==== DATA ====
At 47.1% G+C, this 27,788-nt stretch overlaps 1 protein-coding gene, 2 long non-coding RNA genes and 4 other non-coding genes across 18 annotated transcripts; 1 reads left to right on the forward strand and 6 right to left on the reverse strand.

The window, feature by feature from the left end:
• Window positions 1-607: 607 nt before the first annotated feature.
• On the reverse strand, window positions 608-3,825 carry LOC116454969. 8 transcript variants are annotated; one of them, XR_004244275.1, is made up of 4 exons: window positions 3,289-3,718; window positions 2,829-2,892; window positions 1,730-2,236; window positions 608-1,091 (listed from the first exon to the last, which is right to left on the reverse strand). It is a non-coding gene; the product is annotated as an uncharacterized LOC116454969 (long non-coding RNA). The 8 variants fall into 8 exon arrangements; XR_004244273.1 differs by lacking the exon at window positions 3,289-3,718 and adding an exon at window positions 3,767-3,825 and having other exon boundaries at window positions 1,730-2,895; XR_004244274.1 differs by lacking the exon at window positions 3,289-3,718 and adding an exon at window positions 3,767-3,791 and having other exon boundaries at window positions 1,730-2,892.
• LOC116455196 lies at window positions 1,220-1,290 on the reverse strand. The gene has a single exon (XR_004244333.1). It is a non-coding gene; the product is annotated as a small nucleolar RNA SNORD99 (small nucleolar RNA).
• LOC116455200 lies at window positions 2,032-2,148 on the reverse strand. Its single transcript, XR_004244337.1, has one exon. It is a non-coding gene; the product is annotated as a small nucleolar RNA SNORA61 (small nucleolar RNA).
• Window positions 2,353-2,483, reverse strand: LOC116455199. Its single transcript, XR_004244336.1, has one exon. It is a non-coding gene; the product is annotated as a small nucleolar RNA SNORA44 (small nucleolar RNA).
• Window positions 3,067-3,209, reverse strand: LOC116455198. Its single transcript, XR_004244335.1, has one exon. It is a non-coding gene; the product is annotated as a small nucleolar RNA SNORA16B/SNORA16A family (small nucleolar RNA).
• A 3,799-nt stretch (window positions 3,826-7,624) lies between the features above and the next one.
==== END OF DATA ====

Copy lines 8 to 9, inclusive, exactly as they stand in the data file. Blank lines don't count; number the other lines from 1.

• Window positions 3,067-3,209, reverse strand: LOC116455198. Its single transcript, XR_004244335.1, has one exon. It is a non-coding gene; the product is annotated as a small nucleolar RNA SNORA16B/SNORA16A family (small nucleolar RNA).
• A 3,799-nt stretch (window positions 3,826-7,624) lies between the features above and the next one.